You can hopefully generate a directory that looks like this using the graphical interface on your computer (i.e. Finder in Mac OS X and Windows Explorer in Windows). But don’t! Because many of our future steps will use the command line, we need to get more comfortable working there. For today’s episode of Code Club, we’re going to learn some tools for working with directories and files from the command line. Before we get going, it will be best to work from within a unix-type shell. If you are using a Mac then you can find the Terminal app already installed in /Applications/Utilities. If you are using a computer that runs Windows, you need to go ahead and install git for windows, which includes Git BASH you should install the Ubuntu Linux BASH shell for Windows 10 (if you don’t have Windows 10, you probably should). This will appear as the Ubuntu program in your Windows Start menu. When I talk about using the command line interface, I am referring to Terminal and the Linux BASH shell.

Your computer is like a tree

When you start up your command line interface you will generally be plopped into your home directory. You’ll find something that looks like this awaiting you…

pschloss@rideau ~ $

The $ is the prompt where you will enter the commands that I share with you below.

Open your Finder/Windows Explorer window and navigate to your home directory. Here you’ll see a number of different directories. In mine, I see directories including Applications, Desktop, Documents, Downloads and others. These are the directories within our home directory. We can move to these directories using the cd command (short for change directory). Go ahead and try this

cd Documents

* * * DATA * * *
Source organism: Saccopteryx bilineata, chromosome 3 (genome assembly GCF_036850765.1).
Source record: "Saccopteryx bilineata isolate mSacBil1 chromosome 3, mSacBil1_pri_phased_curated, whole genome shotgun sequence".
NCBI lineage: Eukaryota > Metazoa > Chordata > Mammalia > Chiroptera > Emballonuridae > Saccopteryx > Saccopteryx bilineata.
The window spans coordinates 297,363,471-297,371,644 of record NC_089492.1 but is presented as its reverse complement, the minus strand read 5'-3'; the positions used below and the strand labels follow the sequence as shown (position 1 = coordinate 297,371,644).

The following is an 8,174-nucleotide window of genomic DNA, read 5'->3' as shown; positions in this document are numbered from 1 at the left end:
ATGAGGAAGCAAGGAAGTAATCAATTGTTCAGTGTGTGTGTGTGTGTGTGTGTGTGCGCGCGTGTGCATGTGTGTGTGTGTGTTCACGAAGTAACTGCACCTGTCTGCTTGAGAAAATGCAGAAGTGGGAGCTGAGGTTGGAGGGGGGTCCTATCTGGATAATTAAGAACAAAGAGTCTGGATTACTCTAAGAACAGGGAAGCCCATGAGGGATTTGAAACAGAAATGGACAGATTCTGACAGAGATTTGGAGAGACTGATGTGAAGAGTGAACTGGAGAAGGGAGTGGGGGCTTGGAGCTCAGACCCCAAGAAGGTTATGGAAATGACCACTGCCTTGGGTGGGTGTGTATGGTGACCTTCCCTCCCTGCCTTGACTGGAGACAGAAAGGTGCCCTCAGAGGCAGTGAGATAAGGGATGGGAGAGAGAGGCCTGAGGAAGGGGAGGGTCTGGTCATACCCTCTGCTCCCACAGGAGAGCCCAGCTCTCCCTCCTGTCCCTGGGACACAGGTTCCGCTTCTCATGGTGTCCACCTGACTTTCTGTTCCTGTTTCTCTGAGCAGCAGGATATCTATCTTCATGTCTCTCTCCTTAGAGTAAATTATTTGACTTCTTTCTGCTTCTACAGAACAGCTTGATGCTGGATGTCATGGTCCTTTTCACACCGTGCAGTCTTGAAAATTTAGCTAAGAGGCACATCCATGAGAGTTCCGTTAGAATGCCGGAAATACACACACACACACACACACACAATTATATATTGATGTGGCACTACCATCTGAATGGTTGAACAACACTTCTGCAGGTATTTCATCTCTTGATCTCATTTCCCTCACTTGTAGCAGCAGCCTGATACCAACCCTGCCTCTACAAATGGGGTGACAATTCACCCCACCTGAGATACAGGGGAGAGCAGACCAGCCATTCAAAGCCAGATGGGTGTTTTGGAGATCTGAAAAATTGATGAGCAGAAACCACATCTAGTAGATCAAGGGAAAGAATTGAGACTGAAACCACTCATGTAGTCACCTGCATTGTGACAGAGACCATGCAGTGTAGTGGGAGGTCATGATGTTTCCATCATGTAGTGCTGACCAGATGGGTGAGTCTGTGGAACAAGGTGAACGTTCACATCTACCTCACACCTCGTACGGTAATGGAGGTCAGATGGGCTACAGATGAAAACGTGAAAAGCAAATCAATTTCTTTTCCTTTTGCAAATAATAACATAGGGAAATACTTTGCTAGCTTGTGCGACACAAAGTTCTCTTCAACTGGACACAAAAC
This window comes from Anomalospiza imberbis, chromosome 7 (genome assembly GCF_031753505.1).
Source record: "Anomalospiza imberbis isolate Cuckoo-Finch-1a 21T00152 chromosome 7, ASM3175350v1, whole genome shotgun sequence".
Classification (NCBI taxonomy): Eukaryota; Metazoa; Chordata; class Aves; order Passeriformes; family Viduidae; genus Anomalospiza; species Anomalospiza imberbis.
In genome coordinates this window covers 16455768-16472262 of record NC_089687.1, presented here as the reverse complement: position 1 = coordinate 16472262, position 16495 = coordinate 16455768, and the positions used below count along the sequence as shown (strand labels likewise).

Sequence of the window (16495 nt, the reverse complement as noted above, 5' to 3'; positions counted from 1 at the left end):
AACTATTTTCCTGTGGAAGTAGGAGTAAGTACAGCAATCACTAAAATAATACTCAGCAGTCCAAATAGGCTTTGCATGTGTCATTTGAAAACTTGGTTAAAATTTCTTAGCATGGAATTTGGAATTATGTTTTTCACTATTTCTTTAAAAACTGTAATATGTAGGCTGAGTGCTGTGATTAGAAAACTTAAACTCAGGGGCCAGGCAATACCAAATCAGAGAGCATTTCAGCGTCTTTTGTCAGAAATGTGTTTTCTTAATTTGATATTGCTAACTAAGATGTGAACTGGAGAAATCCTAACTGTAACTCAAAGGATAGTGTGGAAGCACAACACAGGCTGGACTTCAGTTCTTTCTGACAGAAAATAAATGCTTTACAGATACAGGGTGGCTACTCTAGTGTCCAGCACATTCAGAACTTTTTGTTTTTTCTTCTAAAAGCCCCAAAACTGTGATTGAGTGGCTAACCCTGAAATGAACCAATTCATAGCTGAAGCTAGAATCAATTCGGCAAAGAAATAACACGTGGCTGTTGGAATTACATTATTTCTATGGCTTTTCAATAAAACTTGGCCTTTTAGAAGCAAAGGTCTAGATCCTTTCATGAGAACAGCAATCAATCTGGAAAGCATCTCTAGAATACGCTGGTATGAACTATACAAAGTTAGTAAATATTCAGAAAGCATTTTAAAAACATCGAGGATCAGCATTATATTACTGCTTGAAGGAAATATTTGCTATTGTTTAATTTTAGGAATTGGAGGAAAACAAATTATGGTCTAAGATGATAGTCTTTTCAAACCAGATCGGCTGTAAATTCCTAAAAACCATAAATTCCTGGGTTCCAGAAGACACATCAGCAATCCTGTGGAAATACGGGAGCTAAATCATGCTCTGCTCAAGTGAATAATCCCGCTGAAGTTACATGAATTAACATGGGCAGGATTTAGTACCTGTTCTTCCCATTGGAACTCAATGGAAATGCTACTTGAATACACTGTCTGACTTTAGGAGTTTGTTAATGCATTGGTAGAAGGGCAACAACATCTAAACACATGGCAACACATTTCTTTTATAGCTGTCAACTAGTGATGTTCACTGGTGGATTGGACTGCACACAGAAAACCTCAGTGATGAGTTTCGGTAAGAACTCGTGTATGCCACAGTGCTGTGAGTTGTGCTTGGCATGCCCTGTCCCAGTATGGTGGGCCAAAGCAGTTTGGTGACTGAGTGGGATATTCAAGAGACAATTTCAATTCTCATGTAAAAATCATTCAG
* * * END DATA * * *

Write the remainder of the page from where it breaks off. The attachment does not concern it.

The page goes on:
This will move you to your Documents directory. There are two ways to remind yourself where you are. First you can use ls to list the contents of the directory you are in


This should generate a list that looks like the visual output you see in your Finder/Windows Explorer for that directory. Another approach is to use pwd to see your working directory


On my computer this outputs /Users/pschloss/Documents, which tells me that I am in my Documents directory. As you move around your directories, it helps to think of your computer as a tree. The root of the tree or the computer is the / directory. This is literally called the “root”. I can look at the output of pwd and see that within the root directory there is a directory called Users and in that directory there is a directory called pschloss and in that one called Documents. You can use ls to see what is in any directory, even if you aren’t located in the directory. From Documents, notice what happens when you run this

ls /Users/pschloss/Desktop

The output should look like what you see on your Desktop.

Making directories

I want to put our project directory within our Documents directory. To make directories we can use mkdir. The basic template that I use to name a project directory is LastName_ProjectBlurb_Journal_Year. The idea is that I can sort projects by the lead researcher’s “last name” to find the project for anyone in my lab. The “project blurb” is a one or two word description of the project (e.g. rrnAnalysis). The “journal” is where we think we’ll submit the manuscript (yes, it is aspirational to think that we’re going to publish every project!1). Finally, the year is the current year, until the project is published and then we use the publication year. I could see an argument for putting the year first so that we could sort projects chronologically. I’ll name my project “Schloss_rrnAnalysis_XXXX_2020” (I’m not sure if or where I’d submit this, maybe mSphere?). To create this directory, I’ll do the following

mkdir Schloss_rrnAnalysis_XXXX_2020

If you look in your Documents directory using Finder/Windows Explorer, you should see the new directory. Now we want to move into our new directory.

cd Schloss_rrnAnalysis_XXXX_2020

This will be empty, which we can check by using ls.


Next, I want to create the directories that I have outlined in the screen shot I put above. I can create directories individually like we did above, or I can create multiple directories at once. For example

mkdir code exploratory submission data

Use ls to confirm that those directories have been created


Making files